What happens, if we prompt mankind to reject the notion of the discoverable existence of those efficient objects of the human will which are to be known as such universal physical principles? Either mankind were then degraded to the likeness of a mere beast, or, in the alternative, a few are able to herd the duped many as if the latter were merely human cattle. Do men not slaughter cattle?
However, what happens, if we uproot empiricism and its relatives from modern society? What happens if men and women are not transformed into human cattle by reductionism? In Fourteenth-Century England, the point was put quaintly: When Adam delved and Eve span, who then was nobleman?
The End of History?
The doctrine of "the end of history," as taught by synarchist Alexandre Kojève to Francis Fukuyama and others, appeared in modern history as Romantic adulation of the tyrannical and beastly features of the Emperor Napoleon Bonaparte and his neo-Caesarian system. The case of G.W.F. Hegel, from among those Romantics who swooned, and oozed his fascist juices, over such spectacles as Napoleon's triumph at Jena-Auerstädt, is most notable. Hegel's doctrines of history and the state provided the fantastic rationalization of Napoleon and his regime from which the fascism and fascist state of such soggily Romantic figures as Benito Mussolini and Adolf Hitler were derived. The French and Austro-Hungarian positivists are relevant, pro-empiricist outgrowths of the Napoleonic mythos. Friedrich Nietzsche typifies the explicitly pro-Satanic expression of Hegel's end of history dogma.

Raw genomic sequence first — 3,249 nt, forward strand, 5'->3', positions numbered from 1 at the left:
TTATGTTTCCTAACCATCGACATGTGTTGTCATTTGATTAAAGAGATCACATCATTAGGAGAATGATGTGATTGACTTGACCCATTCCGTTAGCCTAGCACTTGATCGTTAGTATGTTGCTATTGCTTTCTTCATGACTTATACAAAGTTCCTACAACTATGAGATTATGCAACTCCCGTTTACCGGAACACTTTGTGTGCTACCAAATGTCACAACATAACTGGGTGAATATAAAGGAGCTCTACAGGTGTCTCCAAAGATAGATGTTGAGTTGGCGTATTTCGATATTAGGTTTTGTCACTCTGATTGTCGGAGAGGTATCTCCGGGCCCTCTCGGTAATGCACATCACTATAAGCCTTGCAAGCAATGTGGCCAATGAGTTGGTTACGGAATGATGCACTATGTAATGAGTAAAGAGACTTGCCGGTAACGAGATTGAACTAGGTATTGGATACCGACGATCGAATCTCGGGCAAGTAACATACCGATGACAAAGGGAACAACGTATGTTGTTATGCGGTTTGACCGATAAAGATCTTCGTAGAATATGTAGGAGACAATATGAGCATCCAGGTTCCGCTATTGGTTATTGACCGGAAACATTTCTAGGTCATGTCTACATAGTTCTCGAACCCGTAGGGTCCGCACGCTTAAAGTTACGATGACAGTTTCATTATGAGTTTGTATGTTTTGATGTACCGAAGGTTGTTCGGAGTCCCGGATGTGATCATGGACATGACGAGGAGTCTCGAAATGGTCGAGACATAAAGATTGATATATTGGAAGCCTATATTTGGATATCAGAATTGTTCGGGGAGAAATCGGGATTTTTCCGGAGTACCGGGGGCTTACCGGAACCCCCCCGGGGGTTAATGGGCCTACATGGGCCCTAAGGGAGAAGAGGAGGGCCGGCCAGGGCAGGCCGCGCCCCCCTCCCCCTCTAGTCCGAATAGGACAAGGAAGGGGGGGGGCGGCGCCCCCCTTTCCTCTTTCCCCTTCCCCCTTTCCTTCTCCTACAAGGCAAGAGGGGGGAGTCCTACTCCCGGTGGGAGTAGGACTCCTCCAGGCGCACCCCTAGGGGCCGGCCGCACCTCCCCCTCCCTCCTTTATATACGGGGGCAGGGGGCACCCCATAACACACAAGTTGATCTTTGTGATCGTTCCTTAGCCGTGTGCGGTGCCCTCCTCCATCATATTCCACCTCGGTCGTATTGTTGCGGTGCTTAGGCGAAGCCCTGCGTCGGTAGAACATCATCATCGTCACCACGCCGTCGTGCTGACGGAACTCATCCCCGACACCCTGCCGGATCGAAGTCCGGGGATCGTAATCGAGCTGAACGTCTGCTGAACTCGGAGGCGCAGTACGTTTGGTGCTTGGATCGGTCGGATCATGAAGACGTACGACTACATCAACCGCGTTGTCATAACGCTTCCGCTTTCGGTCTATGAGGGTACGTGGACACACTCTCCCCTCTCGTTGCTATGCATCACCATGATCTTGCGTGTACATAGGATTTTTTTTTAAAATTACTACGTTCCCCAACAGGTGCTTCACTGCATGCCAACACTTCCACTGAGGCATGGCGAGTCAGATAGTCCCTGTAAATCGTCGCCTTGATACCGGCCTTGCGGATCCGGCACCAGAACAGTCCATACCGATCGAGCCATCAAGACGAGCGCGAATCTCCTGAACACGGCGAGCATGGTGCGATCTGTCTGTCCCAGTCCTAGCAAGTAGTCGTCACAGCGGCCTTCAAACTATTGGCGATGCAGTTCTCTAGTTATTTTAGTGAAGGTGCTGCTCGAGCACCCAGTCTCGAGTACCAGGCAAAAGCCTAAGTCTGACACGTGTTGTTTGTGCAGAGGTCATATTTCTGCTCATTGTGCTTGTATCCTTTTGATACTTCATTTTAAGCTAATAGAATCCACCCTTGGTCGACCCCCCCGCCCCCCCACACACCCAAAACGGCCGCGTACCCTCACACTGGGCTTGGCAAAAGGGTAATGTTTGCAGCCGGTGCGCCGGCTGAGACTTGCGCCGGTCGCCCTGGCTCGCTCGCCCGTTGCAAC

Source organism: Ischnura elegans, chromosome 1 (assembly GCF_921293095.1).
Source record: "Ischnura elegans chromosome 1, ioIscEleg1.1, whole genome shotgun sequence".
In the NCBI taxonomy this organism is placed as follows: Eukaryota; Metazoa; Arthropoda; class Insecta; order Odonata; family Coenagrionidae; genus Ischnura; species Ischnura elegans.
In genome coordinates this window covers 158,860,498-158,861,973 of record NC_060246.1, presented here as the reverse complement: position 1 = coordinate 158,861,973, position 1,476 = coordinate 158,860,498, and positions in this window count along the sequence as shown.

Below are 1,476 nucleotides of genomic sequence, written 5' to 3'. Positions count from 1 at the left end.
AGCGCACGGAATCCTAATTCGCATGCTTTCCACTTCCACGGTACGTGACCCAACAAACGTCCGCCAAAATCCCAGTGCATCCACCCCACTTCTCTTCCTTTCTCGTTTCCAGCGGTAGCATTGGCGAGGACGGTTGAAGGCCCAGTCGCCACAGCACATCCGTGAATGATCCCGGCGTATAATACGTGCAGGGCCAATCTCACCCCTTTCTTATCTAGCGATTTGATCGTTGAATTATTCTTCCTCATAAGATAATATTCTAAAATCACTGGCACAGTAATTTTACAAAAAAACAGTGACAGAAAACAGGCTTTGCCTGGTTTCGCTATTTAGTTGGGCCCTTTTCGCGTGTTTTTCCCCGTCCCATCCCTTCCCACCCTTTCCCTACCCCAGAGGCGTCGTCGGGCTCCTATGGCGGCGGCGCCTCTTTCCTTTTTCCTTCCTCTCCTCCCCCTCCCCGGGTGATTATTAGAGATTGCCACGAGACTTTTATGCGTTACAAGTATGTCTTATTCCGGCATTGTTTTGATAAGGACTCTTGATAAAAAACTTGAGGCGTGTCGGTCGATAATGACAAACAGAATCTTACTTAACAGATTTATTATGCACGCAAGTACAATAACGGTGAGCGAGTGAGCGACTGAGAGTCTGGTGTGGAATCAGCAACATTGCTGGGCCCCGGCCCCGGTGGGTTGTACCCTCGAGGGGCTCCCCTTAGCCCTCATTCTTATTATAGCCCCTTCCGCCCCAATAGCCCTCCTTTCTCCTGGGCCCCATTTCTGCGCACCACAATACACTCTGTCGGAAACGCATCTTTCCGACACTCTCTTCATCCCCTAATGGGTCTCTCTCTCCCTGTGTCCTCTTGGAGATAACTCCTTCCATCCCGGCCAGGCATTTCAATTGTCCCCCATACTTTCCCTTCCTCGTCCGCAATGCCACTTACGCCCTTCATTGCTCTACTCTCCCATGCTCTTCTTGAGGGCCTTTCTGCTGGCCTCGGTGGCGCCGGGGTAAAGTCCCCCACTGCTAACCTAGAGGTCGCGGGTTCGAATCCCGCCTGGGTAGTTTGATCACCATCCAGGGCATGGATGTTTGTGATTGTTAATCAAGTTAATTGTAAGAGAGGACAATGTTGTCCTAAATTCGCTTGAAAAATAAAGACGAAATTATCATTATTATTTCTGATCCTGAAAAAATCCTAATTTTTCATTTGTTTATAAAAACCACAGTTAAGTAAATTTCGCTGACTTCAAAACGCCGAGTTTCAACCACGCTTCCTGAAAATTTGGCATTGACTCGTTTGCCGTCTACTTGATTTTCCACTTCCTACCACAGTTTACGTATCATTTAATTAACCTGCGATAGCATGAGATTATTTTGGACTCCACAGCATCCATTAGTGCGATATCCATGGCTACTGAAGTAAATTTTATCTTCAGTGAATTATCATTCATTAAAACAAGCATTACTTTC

As the case of the U.S. Banque Worms study of the war-time Vichy France regime reflects this, fascism has been an instrument of the repertoire employed by a certain type of rentier-financier interest. Just as the London-directed Jacobin Terror and the Caesarian role of the first modern fascist, Napoleon Bonaparte, were directed against the U.S.A. and the influence of its example, these rentier-financier types, who were outgrowths of the Fourteenth Century's Lombard bankers, were equally opposed to the existence of any form of state which threatened to impede their free flight of predatory usurious power.
However, just as the British East India Company's British Foreign Office and its Jeremy Bentham, used Philippe Egalité and Lord Shelburne's asset Jacques Necker in the July 14, 1789 Bastille affair, and in the guise of London-trained, ostensibly left-wing agents Danton and Marat, so the same genre of rentier-financier cabals adopted the Jacobin-turned-right-wing-fascist Napoleon Bonaparte, like Pierre Laval later, as the instruments of raw power, intended to destroy whoever posed a threat to what they regarded as their system of doing business. Right fist and left fist are employed alternately to a single ultimate effect. The instrument derived from the 1789-1815 French experience was, therefore, the synarchist movement which combined a right and left fist from opposite sides of the same intended victim. Hence, "Synarchism: Nazi-Communist." Hence, Alexandre Kojève, Allan Bloom, Francis Fukuyama, and the French cronies of Richard Perle.